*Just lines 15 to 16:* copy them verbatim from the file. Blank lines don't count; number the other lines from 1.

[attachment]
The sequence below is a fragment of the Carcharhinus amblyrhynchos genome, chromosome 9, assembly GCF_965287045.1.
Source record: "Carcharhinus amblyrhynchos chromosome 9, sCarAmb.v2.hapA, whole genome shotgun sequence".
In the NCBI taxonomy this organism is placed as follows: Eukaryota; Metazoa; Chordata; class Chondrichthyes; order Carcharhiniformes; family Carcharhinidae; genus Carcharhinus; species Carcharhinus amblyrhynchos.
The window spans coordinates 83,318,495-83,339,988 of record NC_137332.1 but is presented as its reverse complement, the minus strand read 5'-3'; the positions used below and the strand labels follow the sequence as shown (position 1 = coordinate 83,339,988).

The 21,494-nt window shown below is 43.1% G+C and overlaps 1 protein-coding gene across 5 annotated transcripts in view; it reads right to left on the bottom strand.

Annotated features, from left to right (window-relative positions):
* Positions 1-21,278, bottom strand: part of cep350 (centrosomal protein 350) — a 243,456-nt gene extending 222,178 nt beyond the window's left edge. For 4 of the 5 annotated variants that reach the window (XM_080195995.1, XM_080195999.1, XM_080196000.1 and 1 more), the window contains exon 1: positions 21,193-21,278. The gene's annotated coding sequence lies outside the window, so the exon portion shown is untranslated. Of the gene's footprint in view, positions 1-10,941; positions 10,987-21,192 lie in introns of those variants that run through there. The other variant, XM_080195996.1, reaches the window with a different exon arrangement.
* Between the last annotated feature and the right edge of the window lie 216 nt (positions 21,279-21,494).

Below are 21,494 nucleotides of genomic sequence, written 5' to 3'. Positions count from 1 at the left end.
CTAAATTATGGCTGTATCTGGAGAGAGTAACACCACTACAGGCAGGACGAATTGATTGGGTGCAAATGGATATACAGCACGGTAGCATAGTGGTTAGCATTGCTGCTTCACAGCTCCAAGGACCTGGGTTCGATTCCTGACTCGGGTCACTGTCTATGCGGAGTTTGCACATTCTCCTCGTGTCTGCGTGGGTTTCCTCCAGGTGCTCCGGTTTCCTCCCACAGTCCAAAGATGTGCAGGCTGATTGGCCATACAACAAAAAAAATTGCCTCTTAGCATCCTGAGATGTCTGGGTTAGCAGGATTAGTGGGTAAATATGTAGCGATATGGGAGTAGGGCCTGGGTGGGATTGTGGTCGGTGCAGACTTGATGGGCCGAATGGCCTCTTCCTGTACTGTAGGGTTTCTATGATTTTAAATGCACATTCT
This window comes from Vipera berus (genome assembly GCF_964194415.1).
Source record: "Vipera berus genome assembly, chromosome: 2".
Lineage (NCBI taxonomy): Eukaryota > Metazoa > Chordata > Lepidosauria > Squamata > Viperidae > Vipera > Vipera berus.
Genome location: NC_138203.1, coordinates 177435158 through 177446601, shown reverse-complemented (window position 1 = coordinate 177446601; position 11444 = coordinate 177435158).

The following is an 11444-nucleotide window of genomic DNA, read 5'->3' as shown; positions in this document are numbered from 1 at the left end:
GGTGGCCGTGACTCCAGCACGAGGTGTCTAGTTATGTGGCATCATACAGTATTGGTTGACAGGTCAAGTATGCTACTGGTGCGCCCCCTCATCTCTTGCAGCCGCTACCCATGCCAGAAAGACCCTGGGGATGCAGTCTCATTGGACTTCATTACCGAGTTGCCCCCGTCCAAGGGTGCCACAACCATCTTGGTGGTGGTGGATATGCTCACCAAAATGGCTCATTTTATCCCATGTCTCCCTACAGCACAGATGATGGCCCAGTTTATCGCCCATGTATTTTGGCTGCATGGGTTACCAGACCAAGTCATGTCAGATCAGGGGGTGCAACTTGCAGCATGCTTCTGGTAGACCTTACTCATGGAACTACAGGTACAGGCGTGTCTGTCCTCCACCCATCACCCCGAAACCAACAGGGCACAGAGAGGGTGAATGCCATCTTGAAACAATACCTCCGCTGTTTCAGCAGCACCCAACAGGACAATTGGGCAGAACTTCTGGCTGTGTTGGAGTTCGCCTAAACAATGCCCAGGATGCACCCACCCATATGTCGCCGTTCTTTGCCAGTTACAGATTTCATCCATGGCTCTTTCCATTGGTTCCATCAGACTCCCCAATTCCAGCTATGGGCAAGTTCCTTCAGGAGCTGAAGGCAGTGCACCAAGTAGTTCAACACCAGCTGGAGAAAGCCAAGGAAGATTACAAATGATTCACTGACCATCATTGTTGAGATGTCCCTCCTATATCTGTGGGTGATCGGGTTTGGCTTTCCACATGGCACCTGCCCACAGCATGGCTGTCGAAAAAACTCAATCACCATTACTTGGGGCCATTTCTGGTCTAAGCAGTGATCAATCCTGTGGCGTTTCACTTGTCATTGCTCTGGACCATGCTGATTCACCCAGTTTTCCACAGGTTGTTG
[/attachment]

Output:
The following is an 11444-nucleotide window of genomic DNA, read 5'->3' as shown; positions in this document are numbered from 1 at the left end:
GGTGGCCGTGACTCCAGCACGAGGTGTCTAGTTATGTGGCATCATACAGTATTGGTTGACAGGTCAAGTATGCTACTGGTGCGCCCCCTCATCTCTTGCAGCCGCTACCCATGCCAGAAAGACCCTGGGGATGCAGTCTCATTGGACTTCATTACCGAGTTGCCCCCGTCCAAGGGTGCCACAACCATCTTGGTGGTGGTGGATATGCTCACCAAAATGGCTCATTTTATCCCATGTCTCCCTACAGCACAGATGATGGCCCAGTTTATCGCCCATGTATTTTGGCTGCATGGGTTACCAGACCAAGTCATGTCAGATCAGGGGGTGCAACTTGCAGCATGCTTCTGGTAGACCTTACTCATGGAACTACAGGTACAGGCGTGTCTGTCCTCCACCCATCACCCCGAAACCAACAGGGCACAGAGAGGGTGAATGCCATCTTGAAACAATACCTCCGCTGTTTCAGCAGCACCCAACAGGACAATTGGGCAGAACTTCTGGCTGTGTTGGAGTTCGCCTAAACAATGCCCAGGATGCACCCACCCATATGTCGCCGTTCTTTGCCAGTTACAGATTTCATCCATGGCTCTTTCCATTGGTTCCATCAGACTCCCCAATTCCAGCTATGGGCAAGTTCCTTCAGGAGCTGAAGGCAGTGCACCAAGTAGTTCAACACCAGCTGGAGAAAGCCAAGGAAGATTACAAATGATTCACTGACCATCATTGTTGAGATGTCCCTCCTATATCTGTGGGTGATCGGGTTTGGCTTTCCACATGGCACCTGCCCACAGCATGGCTGTCGAAAAAACTCAATCACCATTACTTGGGGCCATTTCTGGTCTAAGCAGTGATCAATCCTGTGGCGTTTCACTTGTCATTGCTCTGGACCATGCTGATTCACCCAGTTTTCCACAGGTTGTTG